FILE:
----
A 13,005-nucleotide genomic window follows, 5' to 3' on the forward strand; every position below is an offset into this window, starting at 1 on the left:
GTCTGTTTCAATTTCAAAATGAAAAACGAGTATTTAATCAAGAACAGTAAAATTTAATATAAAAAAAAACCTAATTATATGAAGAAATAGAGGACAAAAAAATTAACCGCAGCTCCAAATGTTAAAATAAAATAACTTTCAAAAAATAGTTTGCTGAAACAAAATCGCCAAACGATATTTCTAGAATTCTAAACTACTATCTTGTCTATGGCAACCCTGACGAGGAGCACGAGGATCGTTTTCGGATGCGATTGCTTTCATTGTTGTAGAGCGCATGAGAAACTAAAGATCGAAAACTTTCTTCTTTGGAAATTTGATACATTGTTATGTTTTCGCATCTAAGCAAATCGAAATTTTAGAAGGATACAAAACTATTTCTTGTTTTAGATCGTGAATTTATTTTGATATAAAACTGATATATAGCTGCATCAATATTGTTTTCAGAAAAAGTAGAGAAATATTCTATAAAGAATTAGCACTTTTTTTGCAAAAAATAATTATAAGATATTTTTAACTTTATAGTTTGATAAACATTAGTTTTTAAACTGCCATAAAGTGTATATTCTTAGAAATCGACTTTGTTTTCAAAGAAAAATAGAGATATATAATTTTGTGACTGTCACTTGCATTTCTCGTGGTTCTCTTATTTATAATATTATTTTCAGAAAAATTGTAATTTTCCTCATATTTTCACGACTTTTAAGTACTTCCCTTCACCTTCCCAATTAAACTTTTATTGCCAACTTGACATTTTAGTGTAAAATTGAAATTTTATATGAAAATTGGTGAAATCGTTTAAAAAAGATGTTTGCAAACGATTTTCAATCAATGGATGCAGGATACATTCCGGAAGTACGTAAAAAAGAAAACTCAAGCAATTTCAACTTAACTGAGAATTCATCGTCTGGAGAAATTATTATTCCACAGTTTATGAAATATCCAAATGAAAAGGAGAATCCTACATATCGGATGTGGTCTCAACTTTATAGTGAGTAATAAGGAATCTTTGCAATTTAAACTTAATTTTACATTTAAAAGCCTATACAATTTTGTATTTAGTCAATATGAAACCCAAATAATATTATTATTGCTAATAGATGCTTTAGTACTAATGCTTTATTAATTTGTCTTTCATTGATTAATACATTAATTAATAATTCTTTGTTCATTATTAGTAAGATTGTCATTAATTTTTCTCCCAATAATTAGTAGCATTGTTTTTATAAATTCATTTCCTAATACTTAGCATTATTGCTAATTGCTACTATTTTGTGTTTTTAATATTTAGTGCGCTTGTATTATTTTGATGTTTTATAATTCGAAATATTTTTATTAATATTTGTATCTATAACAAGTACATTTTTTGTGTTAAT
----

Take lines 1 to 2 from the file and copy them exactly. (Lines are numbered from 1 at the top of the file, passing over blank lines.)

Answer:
A 13,005-nucleotide genomic window follows, 5' to 3' on the forward strand; every position below is an offset into this window, starting at 1 on the left:
GTCTGTTTCAATTTCAAAATGAAAAACGAGTATTTAATCAAGAACAGTAAAATTTAATATAAAAAAAAACCTAATTATATGAAGAAATAGAGGACAAAAAAATTAACCGCAGCTCCAAATGTTAAAATAAAATAACTTTCAAAAAATAGTTTGCTGAAACAAAATCGCCAAACGATATTTCTAGAATTCTAAACTACTATCTTGTCTATGGCAACCCTGACGAGGAGCACGAGGATCGTTTTCGGATGCGATTGCTTTCATTGTTGTAGAGCGCATGAGAAACTAAAGATCGAAAACTTTCTTCTTTGGAAATTTGATACATTGTTATGTTTTCGCATCTAAGCAAATCGAAATTTTAGAAGGATACAAAACTATTTCTTGTTTTAGATCGTGAATTTATTTTGATATAAAACTGATATATAGCTGCATCAATATTGTTTTCAGAAAAAGTAGAGAAATATTCTATAAAGAATTAGCACTTTTTTTGCAAAAAATAATTATAAGATATTTTTAACTTTATAGTTTGATAAACATTAGTTTTTAAACTGCCATAAAGTGTATATTCTTAGAAATCGACTTTGTTTTCAAAGAAAAATAGAGATATATAATTTTGTGACTGTCACTTGCATTTCTCGTGGTTCTCTTATTTATAATATTATTTTCAGAAAAATTGTAATTTTCCTCATATTTTCACGACTTTTAAGTACTTCCCTTCACCTTCCCAATTAAACTTTTATTGCCAACTTGACATTTTAGTGTAAAATTGAAATTTTATATGAAAATTGGTGAAATCGTTTAAAAAAGATGTTTGCAAACGATTTTCAATCAATGGATGCAGGATACATTCCGGAAGTACGTAAAAAAGAAAACTCAAGCAATTTCAACTTAACTGAGAATTCATCGTCTGGAGAAATTATTATTCCACAGTTTATGAAATATCCAAATGAAAAGGAGAATCCTACATATCGGATGTGGTCTCAACTTTATAGTGAGTAATAAGGAATCTTTGCAATTTAAACTTAATTTTACATTTAAAAGCCTATACAATTTTGTATTTAGTCAATATGAAACCCAAATAATATTATTATTGCTAATAGATGCTTTAGTACTAATGCTTTATTAATTTGTCTTTCATTGATTAATACATTAATTAATAATTCTTTGTTCATTATTAGTAAGATTGTCATTAATTTTTCTCCCAATAATTAGTAGCATTGTTTTTATAAATTCATTTCCTAATACTTAGCATTATTGCTAATTGCTACTATTTTGTGTTTTTAATATTTAGTGCGCTTGTATTATTTTGATGTTTTATAATTCGAAATATTTTTATTAATATTTGTATCTATAACAAGTACATTTTTTGTGTTAAT